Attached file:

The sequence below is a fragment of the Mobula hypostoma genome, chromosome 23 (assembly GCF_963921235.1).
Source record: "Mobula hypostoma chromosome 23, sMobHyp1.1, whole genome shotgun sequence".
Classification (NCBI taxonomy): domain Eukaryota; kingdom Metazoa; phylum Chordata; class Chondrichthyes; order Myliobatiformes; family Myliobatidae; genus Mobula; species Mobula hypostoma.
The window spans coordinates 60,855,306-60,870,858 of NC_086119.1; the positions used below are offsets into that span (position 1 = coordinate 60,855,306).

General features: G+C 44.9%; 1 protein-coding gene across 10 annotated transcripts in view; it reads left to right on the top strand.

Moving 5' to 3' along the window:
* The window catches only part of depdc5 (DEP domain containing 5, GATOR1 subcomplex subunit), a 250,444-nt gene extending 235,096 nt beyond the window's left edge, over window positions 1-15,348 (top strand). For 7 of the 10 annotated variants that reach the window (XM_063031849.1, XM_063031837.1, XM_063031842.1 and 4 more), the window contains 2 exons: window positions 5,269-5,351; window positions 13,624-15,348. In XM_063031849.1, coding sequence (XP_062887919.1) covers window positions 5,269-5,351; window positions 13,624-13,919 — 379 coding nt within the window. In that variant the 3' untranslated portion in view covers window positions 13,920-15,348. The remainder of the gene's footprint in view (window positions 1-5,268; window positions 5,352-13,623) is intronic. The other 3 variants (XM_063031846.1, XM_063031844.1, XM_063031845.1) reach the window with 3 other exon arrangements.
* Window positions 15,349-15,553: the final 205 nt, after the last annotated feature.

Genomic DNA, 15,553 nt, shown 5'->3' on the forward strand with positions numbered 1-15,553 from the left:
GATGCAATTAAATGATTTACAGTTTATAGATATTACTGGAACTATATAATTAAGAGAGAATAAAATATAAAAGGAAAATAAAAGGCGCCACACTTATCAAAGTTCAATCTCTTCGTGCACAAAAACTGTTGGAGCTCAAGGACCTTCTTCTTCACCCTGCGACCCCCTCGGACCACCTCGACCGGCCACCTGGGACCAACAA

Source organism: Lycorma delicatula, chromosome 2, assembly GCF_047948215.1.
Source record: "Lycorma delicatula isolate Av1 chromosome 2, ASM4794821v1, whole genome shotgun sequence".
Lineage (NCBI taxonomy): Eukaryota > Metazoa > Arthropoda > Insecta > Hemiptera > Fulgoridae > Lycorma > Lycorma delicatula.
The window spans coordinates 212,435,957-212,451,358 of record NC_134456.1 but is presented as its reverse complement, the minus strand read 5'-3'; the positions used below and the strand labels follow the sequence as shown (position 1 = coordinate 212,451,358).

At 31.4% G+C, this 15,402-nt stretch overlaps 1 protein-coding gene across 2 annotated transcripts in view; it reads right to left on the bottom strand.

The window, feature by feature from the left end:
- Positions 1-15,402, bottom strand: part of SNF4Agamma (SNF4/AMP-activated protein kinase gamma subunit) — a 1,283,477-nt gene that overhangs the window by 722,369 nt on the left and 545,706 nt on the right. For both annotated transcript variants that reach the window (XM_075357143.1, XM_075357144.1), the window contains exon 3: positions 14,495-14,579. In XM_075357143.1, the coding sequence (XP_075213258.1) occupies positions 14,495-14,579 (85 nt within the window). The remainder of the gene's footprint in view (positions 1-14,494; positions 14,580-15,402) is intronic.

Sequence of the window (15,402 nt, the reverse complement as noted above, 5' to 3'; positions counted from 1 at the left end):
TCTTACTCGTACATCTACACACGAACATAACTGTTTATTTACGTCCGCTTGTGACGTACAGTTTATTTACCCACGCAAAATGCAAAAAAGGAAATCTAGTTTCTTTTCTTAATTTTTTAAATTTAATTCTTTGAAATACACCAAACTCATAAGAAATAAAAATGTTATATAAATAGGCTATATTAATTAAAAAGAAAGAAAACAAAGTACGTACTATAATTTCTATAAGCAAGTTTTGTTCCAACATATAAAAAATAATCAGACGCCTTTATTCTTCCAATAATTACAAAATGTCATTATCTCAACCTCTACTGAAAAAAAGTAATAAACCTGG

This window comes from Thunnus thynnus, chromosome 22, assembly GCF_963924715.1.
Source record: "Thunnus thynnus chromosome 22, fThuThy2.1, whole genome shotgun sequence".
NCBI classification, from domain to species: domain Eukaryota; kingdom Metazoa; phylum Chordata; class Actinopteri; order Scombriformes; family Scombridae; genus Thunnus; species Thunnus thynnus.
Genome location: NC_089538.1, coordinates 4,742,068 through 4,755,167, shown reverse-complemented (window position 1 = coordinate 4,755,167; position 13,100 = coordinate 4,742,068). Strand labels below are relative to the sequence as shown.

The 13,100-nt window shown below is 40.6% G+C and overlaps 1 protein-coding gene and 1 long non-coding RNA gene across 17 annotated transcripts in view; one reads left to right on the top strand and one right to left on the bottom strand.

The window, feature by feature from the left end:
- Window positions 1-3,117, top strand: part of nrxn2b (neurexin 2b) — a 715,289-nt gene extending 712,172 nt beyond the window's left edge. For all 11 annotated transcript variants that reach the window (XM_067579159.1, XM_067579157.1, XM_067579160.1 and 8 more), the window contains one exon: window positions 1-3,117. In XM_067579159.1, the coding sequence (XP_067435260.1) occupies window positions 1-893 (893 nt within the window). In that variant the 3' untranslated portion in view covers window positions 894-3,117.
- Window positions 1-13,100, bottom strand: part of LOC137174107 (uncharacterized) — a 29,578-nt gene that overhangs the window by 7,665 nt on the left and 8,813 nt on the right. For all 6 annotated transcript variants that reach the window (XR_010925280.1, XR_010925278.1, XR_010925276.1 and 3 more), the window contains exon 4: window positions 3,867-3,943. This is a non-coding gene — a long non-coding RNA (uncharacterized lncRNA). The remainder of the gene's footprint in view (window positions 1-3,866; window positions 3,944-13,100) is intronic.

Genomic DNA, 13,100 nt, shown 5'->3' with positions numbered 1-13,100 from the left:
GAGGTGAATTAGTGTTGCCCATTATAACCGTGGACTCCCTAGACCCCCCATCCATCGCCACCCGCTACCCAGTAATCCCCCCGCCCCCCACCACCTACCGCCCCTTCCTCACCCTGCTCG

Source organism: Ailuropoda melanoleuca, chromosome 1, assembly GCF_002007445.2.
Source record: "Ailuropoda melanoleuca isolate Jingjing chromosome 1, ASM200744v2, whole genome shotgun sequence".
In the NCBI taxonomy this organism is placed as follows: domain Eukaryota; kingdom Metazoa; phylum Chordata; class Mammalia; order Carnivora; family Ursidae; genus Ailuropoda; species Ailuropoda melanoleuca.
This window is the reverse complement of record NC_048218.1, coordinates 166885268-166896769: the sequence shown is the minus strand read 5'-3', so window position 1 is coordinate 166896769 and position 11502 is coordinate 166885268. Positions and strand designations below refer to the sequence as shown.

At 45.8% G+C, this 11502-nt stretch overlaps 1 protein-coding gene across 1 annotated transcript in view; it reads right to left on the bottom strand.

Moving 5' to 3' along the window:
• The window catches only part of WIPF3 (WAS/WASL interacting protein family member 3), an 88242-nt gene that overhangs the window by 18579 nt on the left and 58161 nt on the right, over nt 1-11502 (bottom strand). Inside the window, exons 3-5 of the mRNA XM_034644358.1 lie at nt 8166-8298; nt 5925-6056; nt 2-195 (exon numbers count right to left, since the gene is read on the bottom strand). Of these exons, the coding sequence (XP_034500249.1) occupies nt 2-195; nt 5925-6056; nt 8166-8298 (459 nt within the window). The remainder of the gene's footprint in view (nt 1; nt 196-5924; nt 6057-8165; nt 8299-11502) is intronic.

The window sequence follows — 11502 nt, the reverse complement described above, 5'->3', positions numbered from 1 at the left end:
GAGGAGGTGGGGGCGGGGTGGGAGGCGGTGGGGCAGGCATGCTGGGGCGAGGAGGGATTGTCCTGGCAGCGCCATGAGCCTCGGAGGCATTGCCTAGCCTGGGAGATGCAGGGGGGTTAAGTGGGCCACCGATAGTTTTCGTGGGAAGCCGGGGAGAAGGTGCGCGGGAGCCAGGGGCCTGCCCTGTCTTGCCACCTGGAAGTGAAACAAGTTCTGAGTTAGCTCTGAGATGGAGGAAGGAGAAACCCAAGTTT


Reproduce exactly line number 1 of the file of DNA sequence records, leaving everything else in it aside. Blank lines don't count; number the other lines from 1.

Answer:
The sequence below is a fragment of the Mobula hypostoma genome, chromosome 23 (assembly GCF_963921235.1).